Thursday, June 21, 2012

The MFA Is the New MBA

My daughter Alana is an art student entering her senior year of college and she just made the Dean’s List. When my wife and I called to tell her how proud we are, Alana humbly replied that we were making too big of a deal over this.  She declared that every student makes the Dean’s List if they can:
  • Arrive promptly and complete projects on time
  • Be prepared
  • Incorporate the professor's instructions as they progress
  • Ask for additional advice when necessary
I laughed and suggested that these competencies display professionalism at its highest level.  No one is expected to be Salvador Dali or Andrew Wyeth at 21.  However, character traits such as attentiveness, punctuality, creativity, and humility are smart business principles that make a powerful foundation for success in any field.

Monday, June 11, 2012

In the Media:

When if comes to catering sales, there's a short path from contact to contract.  In this interview with Bob Ryals of, I reveal some secrets to new business development including how to identify Good Fit clients for your company.

Wednesday, June 6, 2012

Swinging For the Fences - Part II

At the start of the MLB season, we looked at the parallels between the roles and responsibilities of baseball team owners and those of catering company owners. We are a third of the way into the season and, for some teams, careful preparation has paved the way for exceeded expectations.  On the other hand, some of the teams who had high hopes during the preseason are struggling just to play .500 ball. Is it because of the chilly weather of April? Injuries? Poor recruitment decisions? Bad coaching? The classic case of unexplained slumps by otherwise dependable stars?  There could be any number of factors contributing to a team’s poor performance, but now is the time for managers and coaches to assess their team’s status and, if necessary, make significant changes.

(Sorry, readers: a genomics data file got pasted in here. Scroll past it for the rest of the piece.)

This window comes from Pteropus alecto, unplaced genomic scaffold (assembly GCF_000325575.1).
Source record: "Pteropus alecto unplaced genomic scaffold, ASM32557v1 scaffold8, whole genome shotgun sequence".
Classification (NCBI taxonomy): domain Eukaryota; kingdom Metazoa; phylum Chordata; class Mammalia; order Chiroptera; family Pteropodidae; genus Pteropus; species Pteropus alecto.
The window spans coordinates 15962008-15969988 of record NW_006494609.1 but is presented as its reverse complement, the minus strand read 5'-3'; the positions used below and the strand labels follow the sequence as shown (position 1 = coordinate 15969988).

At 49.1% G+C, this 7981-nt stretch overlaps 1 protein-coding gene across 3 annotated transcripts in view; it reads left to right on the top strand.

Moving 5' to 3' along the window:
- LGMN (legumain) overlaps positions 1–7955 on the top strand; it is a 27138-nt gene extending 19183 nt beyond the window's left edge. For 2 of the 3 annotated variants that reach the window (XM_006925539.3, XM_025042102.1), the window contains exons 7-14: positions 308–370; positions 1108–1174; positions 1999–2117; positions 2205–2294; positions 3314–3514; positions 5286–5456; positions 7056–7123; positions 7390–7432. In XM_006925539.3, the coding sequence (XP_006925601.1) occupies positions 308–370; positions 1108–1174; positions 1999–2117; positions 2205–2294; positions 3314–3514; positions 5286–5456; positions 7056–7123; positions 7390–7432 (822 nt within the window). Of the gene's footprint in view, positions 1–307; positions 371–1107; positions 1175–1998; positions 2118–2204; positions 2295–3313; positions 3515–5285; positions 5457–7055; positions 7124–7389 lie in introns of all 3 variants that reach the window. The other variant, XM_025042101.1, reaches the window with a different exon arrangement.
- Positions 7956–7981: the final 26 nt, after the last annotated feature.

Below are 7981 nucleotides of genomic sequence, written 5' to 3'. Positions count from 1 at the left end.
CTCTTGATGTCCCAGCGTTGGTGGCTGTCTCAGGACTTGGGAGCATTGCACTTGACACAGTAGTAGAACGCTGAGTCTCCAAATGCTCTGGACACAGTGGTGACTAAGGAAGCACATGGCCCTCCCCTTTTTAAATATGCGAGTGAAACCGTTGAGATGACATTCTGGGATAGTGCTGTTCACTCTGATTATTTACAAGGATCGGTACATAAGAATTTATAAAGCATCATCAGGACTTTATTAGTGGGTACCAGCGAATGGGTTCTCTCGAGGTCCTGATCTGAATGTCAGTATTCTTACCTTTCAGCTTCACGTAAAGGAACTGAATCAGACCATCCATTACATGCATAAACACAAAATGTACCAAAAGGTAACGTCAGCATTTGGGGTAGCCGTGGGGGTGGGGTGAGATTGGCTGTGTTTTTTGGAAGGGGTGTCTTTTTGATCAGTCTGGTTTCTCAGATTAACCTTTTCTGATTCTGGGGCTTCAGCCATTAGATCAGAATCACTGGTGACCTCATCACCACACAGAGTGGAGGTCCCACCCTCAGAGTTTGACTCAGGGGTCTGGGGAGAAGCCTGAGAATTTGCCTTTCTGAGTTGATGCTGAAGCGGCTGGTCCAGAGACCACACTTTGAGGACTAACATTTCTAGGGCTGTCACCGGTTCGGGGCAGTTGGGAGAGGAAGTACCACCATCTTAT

Department managers of catering companies are similar in many ways to baseball managers and coaches.  (Of course, sometimes the department manager is the owner.  Sometimes, as Mike Roman says, the catering owner/manager is also: dishwasher, driver, chef, furniture mover, plumber, psychiatrist, and more!)

Both baseball managers and catering company managers must:
  • Evaluate and hire the best players.  The talent pool is wide and deep; it is up to managers to recruit those who will make the best team.
  • Manage an eclectic group with varying competencies and experience.  A locker room, like a sales office, kitchen, or staffing office, holds a lot of different personalities and skill sets.  Good managers know how to set a tone that fosters teamwork and encourages big wins.
  • Drill players continuously on the sport's fundamentals.  Just because we've reached the big leagues, it doesn't mean we can skip batting practice.  Catering managers must make sure salespeople are strengthening their negotiating techniques, cooks are fine-tuning their knife skills, and servers are refining their hospitality skills.
  • Eliminate those who don't produce or who cannot blend with the program.  Sometimes, regardless of how well-liked or seemingly talented a player is, they just don't blend with the team.  It falls to manager and coaches to cut these people so they can take their talents somewhere they can be successful.
  • Be ruthless when examining systems.  Be willing to throw out the old and bring in the new.  "That's the way we've always done it" is one of the worst things a manager or coach can say.  Instead, do what needs to be done to win, even if it's new or unfamiliar.
Two months into the baseball season, managers and coaches should re-evaluate what is working on their teams and what needs tweaking.  Thankfully for caterers, our season goes long past October and it’s never too late for our department managers to emulate the successful techniques of World Series-winning coaches.

Next at bat: The Players followed by The Fans.